Gerry became a golfer later in life, but his first love was always baseball. When we were kids he had seasons tickets to the Jays and it was alway a treat to go to a game with him. My brother and I would usually go together—one of us would sit with Gerry, the other one with someone else (often my Grandfather) and we’d switch seats partway through the game. Gerry was a catcher as a kid, and he never lost the love for that game that runs through our family. On the wall in his house he had a map with a a ticket for a game from every single major league stadium in North America. He managed to get to them all, and the last time I saw him he talked about having to redo that adventure now that new teams and stadiums are in the league.

He loved music, that guy. His taste centered on Willie Nelson and what would now be considered classic country and western. The last time I saw him was about a year ago when I was in Hamilton for the Greenbelt Harvest Picnic. I had been lucky enough to attend a dinner the night before with the Harvest Picnic crowd including Emmylou Harris and Daniel Lanois. It was a pretty special night for me—my birthday, actually—and Gerry and I got together before I headed to the show the next day. He was proud of me that day: he always enjoyed the success I’ve had in the music industry, and our tastes sort of converged in later years. He gave me a short message for Emmylou and I passed it along later that day in the backstage area. It was, no doubt, one of thousands of such messages she’s received in her lifetime and quickly forgotten but I’m glad I got to pass it along anyway. I wish Gerry could have been there.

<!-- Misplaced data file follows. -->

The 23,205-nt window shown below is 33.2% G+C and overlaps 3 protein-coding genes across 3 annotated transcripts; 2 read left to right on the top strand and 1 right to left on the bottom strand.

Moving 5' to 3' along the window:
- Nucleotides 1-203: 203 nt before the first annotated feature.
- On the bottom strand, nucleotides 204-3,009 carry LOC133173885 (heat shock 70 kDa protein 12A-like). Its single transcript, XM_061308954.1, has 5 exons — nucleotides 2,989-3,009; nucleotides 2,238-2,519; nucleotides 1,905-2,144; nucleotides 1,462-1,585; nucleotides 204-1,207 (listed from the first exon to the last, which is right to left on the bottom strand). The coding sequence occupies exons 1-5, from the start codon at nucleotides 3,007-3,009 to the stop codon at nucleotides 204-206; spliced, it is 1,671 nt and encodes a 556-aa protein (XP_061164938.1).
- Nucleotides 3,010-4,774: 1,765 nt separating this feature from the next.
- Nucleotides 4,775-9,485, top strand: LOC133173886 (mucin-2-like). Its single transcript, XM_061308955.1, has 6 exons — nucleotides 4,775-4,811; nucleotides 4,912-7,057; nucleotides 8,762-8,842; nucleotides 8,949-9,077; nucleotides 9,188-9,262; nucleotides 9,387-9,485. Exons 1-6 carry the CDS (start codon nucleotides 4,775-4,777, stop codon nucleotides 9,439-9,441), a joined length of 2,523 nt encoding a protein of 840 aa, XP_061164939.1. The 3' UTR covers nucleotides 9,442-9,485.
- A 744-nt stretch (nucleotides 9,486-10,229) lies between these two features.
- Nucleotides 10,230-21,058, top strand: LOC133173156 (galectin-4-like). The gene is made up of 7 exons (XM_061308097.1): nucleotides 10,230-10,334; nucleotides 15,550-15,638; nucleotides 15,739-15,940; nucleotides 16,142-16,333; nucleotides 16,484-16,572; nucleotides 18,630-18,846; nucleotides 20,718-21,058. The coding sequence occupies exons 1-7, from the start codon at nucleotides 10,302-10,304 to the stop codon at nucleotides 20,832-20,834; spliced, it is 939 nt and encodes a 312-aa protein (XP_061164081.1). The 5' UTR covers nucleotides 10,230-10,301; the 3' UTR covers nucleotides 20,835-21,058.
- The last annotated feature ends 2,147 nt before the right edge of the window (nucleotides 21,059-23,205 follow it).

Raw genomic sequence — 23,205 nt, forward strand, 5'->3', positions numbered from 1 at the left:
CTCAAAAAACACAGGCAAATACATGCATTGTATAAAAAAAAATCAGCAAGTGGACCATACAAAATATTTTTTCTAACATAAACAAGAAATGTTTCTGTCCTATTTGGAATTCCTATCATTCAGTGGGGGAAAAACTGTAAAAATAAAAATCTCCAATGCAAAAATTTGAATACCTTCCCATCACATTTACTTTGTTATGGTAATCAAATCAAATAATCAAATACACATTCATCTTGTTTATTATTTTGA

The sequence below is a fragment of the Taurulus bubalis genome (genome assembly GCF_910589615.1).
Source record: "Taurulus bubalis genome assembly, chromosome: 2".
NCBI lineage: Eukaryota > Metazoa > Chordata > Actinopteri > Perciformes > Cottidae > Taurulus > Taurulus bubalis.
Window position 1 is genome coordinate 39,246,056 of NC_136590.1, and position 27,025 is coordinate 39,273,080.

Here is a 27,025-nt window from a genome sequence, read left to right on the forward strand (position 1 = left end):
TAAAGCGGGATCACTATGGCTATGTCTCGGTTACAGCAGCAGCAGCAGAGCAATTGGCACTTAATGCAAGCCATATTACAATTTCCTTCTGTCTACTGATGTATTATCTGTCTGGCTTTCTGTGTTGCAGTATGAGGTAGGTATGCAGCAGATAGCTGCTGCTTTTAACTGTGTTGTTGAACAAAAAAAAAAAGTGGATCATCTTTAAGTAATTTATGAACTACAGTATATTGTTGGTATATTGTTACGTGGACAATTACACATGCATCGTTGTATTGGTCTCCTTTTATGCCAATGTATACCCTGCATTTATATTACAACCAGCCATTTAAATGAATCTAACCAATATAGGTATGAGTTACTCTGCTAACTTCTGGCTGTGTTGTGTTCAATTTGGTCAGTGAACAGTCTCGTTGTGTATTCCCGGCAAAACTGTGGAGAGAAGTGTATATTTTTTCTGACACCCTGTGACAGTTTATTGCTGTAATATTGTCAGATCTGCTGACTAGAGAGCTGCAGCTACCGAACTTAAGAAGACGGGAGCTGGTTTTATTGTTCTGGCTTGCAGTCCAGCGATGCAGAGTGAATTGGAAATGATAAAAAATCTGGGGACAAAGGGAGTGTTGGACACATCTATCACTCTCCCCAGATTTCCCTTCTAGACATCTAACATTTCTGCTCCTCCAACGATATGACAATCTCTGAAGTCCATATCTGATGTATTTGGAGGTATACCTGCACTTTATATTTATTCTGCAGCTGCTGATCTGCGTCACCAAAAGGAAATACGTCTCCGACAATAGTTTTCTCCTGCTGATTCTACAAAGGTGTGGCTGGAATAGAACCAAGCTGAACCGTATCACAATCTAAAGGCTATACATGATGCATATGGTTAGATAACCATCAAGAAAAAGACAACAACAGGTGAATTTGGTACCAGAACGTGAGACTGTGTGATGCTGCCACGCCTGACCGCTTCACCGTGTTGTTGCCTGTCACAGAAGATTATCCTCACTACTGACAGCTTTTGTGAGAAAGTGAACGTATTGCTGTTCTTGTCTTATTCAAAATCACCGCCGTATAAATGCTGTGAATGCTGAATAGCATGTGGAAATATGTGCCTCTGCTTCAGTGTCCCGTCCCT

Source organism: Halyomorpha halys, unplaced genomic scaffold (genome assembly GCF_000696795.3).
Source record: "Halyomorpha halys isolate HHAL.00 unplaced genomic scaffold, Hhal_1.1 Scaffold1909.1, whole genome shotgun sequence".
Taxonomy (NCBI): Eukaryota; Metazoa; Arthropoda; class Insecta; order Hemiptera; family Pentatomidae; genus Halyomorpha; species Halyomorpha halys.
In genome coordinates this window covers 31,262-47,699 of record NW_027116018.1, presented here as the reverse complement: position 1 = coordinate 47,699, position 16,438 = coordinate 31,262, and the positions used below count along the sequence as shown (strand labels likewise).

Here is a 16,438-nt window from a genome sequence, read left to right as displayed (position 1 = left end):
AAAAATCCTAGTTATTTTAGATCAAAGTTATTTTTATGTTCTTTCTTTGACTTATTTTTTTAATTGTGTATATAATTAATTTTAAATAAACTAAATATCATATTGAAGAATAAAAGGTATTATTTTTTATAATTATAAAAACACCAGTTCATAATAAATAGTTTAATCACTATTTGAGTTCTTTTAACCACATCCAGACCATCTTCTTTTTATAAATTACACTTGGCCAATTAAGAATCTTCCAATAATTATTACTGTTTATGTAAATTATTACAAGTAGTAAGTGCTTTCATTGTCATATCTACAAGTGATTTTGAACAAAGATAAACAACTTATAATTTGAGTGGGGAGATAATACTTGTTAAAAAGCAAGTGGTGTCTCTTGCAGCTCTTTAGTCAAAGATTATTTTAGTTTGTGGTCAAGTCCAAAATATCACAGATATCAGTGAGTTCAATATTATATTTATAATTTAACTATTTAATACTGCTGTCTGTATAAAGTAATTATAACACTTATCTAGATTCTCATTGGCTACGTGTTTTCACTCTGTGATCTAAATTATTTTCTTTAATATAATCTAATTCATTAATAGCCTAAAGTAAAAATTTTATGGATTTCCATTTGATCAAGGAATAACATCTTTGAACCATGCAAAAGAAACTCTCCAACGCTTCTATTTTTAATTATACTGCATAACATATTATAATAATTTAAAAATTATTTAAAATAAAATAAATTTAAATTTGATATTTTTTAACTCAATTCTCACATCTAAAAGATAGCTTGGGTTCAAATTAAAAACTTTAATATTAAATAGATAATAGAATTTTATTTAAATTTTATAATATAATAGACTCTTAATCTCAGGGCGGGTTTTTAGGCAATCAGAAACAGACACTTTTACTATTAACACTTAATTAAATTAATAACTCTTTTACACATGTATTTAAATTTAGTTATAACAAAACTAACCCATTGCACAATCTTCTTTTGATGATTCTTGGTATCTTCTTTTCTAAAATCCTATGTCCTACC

I never went to a show with him, and that’s a chance that’s slipped into the impossible now. I’m lucky though, and have some very good and talented friends and a couple of weeks ago Reid Jamieson was playing a show just down the road from where I live. Reid’s got a beautiful voice, a gift for songwriting and taste in music that overlaps with Gerry’s quite a bit. I chatted with him briefly before the show and asked him if he could play some Elvis for me—Gerry loved Elvis, and it wasn’t lost on him that his birthday was the anniversary of Elvis’ death as well. Reid got up on stage and played a beautiful set of music and just before launching into the Elvis tune he was planning on playing looked out into the audience, pointed and said “This one’s for your uncle.”

And so it was. I sat there on the shore of the pacific ocean where I live sipping a beer and crying behind my sunglasses, while Reid sang. It meant a lot, and Gerry would have loved it. I only wish he could have been there with me.

So long Gerry. Your friends and family miss you. Don’t worry though: I’ll keep playing records for you, and if I ever get the chance again I’ll make sure to tell Emmylou you said goodbye.

Posted by skooter at 4:17 PM This entry is filed under Family.
Tags: Emmylou Harris, Family, Gerry Lobb, Grandma Lobb, Grandpa Lobb, Reid Jamieson